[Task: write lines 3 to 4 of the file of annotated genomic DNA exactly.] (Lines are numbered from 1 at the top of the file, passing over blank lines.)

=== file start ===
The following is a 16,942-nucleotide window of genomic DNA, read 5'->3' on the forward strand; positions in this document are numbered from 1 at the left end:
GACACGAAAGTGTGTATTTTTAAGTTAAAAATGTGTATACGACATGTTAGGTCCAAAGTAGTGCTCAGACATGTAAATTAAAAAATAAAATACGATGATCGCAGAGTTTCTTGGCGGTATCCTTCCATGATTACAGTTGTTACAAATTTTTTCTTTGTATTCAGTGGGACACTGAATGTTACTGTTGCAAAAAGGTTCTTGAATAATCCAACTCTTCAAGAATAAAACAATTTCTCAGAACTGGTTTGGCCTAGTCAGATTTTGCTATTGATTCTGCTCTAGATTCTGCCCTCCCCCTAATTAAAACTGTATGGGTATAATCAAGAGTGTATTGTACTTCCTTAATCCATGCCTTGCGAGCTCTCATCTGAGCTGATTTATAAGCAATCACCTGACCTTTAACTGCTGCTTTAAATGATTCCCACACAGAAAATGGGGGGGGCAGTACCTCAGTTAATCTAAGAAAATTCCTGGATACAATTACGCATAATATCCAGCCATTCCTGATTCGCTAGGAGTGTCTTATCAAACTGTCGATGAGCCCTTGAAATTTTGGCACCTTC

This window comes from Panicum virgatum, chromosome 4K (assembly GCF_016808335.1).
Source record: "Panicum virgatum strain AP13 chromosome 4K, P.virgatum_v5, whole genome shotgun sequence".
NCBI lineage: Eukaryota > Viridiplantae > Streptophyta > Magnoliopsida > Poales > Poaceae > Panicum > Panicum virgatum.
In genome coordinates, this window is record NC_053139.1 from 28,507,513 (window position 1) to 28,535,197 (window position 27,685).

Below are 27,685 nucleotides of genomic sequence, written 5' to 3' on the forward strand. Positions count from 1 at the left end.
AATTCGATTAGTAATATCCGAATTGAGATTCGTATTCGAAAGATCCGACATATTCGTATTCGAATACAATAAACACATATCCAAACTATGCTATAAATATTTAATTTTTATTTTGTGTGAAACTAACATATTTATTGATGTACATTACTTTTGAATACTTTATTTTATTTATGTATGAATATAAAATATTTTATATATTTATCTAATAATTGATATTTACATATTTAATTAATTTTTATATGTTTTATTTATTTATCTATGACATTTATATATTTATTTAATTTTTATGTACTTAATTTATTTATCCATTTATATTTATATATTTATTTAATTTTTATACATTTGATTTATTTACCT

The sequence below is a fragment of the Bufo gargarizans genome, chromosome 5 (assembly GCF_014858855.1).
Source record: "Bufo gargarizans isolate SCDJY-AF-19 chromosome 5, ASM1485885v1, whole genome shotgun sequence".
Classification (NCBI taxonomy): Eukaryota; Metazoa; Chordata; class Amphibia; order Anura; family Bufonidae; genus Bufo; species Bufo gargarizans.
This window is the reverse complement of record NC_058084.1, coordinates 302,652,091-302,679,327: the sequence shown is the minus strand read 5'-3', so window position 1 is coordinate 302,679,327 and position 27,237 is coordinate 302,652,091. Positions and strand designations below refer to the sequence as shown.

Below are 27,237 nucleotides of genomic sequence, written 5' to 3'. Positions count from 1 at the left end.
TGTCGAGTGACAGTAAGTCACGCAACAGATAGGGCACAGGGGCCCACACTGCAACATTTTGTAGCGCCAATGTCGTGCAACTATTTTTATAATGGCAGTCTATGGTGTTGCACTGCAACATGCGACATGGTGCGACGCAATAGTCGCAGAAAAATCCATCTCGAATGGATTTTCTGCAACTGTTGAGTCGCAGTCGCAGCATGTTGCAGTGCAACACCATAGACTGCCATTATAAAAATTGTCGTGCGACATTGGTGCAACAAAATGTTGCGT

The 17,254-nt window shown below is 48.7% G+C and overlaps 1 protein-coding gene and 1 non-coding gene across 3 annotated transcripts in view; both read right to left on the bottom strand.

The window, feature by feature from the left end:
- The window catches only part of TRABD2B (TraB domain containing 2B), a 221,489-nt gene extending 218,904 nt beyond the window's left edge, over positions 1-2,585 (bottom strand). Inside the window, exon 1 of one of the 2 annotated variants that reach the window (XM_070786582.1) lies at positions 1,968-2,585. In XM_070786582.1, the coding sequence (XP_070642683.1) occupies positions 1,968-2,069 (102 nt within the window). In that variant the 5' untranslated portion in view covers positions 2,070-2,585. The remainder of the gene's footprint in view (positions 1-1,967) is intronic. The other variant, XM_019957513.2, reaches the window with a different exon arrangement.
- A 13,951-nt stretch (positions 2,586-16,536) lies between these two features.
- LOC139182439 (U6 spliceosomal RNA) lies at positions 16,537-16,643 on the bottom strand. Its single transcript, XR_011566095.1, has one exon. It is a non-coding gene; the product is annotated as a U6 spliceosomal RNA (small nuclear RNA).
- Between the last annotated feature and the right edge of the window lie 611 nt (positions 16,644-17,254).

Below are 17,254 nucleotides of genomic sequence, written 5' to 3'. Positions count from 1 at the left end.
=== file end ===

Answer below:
This window comes from Panicum virgatum, chromosome 4K (assembly GCF_016808335.1).
Source record: "Panicum virgatum strain AP13 chromosome 4K, P.virgatum_v5, whole genome shotgun sequence".